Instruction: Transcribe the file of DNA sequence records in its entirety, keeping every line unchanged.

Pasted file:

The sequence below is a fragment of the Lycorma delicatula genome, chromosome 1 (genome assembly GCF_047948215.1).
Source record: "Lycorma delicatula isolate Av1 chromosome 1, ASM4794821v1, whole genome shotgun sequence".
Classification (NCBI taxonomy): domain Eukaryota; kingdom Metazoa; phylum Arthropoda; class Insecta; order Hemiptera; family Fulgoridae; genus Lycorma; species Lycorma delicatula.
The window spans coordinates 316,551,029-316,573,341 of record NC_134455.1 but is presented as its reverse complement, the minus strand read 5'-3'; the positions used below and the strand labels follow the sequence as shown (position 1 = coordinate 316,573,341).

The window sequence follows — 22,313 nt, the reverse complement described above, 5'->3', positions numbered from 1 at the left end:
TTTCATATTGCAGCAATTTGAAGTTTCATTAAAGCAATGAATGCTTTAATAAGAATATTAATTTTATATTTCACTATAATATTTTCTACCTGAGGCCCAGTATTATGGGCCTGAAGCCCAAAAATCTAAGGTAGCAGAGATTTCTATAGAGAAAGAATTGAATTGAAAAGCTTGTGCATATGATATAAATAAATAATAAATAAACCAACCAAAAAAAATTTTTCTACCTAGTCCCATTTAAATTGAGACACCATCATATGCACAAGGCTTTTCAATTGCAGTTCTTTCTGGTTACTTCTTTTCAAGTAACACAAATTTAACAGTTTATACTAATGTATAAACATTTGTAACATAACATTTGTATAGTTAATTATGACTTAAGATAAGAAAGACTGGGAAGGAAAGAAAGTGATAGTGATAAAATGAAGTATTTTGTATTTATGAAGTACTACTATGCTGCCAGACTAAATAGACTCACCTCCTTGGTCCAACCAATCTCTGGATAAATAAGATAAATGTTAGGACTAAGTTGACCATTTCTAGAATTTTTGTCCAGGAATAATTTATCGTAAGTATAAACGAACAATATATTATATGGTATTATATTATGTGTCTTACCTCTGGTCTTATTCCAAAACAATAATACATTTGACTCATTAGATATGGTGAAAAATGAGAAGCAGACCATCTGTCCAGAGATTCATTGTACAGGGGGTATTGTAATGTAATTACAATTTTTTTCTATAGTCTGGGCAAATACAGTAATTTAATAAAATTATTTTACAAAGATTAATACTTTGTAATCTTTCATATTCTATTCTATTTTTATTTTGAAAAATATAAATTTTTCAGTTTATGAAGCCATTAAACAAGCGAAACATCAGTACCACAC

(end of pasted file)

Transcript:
The sequence below is a fragment of the Lycorma delicatula genome, chromosome 1 (genome assembly GCF_047948215.1).
Source record: "Lycorma delicatula isolate Av1 chromosome 1, ASM4794821v1, whole genome shotgun sequence".
Classification (NCBI taxonomy): domain Eukaryota; kingdom Metazoa; phylum Arthropoda; class Insecta; order Hemiptera; family Fulgoridae; genus Lycorma; species Lycorma delicatula.
The window spans coordinates 316,551,029-316,573,341 of record NC_134455.1 but is presented as its reverse complement, the minus strand read 5'-3'; the positions used below and the strand labels follow the sequence as shown (position 1 = coordinate 316,573,341).

The window sequence follows — 22,313 nt, the reverse complement described above, 5'->3', positions numbered from 1 at the left end:
TTTCATATTGCAGCAATTTGAAGTTTCATTAAAGCAATGAATGCTTTAATAAGAATATTAATTTTATATTTCACTATAATATTTTCTACCTGAGGCCCAGTATTATGGGCCTGAAGCCCAAAAATCTAAGGTAGCAGAGATTTCTATAGAGAAAGAATTGAATTGAAAAGCTTGTGCATATGATATAAATAAATAATAAATAAACCAACCAAAAAAAATTTTTCTACCTAGTCCCATTTAAATTGAGACACCATCATATGCACAAGGCTTTTCAATTGCAGTTCTTTCTGGTTACTTCTTTTCAAGTAACACAAATTTAACAGTTTATACTAATGTATAAACATTTGTAACATAACATTTGTATAGTTAATTATGACTTAAGATAAGAAAGACTGGGAAGGAAAGAAAGTGATAGTGATAAAATGAAGTATTTTGTATTTATGAAGTACTACTATGCTGCCAGACTAAATAGACTCACCTCCTTGGTCCAACCAATCTCTGGATAAATAAGATAAATGTTAGGACTAAGTTGACCATTTCTAGAATTTTTGTCCAGGAATAATTTATCGTAAGTATAAACGAACAATATATTATATGGTATTATATTATGTGTCTTACCTCTGGTCTTATTCCAAAACAATAATACATTTGACTCATTAGATATGGTGAAAAATGAGAAGCAGACCATCTGTCCAGAGATTCATTGTACAGGGGGTATTGTAATGTAATTACAATTTTTTTCTATAGTCTGGGCAAATACAGTAATTTAATAAAATTATTTTACAAAGATTAATACTTTGTAATCTTTCATATTCTATTCTATTTTTATTTTGAAAAATATAAATTTTTCAGTTTATGAAGCCATTAAACAAGCGAAACATCAGTACCACAC